Someone tried to blow up a war memorial cross that a prominent atheist group wanted removed from a public park in Coos Bay, Ore., an attorney for the city told Fox News.


“We unfortunately are now to the point where explosive devices are being placed next to crosses,” said Hiram Sasser, director of litigation at the Liberty Institute.

The Texas-based Liberty Institute was hired by the city to determine the constitutionality of the Mingo Park Vietnam War Memorial cross.

Around midnight on Friday, police said someone tried to blow up the cross with an improvised explosive device. The cross is still standing, but did sustain some damage.

The blast startled local residents as well as dispatchers at the local police station, according to local news reports.

The cross had been donated to the city in 1972 but had become the center of controversy recently when the Freedom From Religion Foundation sent city officials a letter demanding they remove the cross.

“We have no objection to the veterans’ memorials,” FFRF attorney Rebecca Markert wrote to the city. “Our objection is to the message of endorsement of Christianity over other religions and non-religions.”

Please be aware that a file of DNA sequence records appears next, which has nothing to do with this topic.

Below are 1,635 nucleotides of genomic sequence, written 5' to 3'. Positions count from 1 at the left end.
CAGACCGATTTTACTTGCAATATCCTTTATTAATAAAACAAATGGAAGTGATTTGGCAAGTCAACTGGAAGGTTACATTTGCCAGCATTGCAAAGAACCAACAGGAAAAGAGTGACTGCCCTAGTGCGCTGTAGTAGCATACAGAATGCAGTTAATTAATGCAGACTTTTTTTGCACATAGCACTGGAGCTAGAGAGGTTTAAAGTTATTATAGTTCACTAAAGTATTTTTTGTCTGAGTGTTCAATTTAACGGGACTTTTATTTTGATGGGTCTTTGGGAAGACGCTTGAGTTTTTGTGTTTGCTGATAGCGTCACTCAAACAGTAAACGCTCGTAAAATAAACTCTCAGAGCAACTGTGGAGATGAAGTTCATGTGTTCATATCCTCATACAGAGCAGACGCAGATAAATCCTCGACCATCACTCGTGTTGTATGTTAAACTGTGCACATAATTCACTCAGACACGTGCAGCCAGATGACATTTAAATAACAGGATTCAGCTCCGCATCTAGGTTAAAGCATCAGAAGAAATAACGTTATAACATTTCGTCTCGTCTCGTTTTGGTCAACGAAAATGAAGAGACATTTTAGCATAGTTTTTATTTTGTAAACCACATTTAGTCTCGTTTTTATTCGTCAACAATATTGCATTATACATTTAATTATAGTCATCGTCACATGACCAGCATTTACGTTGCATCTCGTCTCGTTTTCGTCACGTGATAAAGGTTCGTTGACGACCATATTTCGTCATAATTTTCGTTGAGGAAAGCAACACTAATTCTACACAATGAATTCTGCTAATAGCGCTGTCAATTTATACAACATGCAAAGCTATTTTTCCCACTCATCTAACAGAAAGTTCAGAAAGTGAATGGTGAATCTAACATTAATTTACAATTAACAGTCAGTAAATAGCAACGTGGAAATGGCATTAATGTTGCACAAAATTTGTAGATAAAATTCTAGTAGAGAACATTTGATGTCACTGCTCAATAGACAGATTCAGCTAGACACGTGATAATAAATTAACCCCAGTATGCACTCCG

The FFRF is a Wisconsin-based group of freethinkers, atheists and agnostics that has a history of targeting small towns and communities on issues regarding public displays of the Christian faith.

“These people will stop at nothing to intimidate communities to tear down their veterans memorials,” Sasser told Fox News. “Now the crazies are trying to blow one up.”

Police are working with explosives specialists from the Oregon State Police but so far they do not have any suspects.

Sasser said it’s fortunate no one was hurt by the blast.

“This memorial is right next to the area where many children play,” Sasser told Fox News. “A child could have been killed or wounded by the IED exploding.”

He called on the FFRF to stop “fanning the flames of hostility toward veterans memorials.”

“There are consequences for fomenting hatred for what were once obscure veterans memorials,” he said. “The FFRF should immediately condemn this dangerous criminal act.”

As a result of the explosion, a town meeting about the future of the cross set for Tuesday has been cancelled.

“This is going to aggravate an already emotional situation,” City Manager Roger Craddock told The Worldnewspaper. “Time has a healing effect.”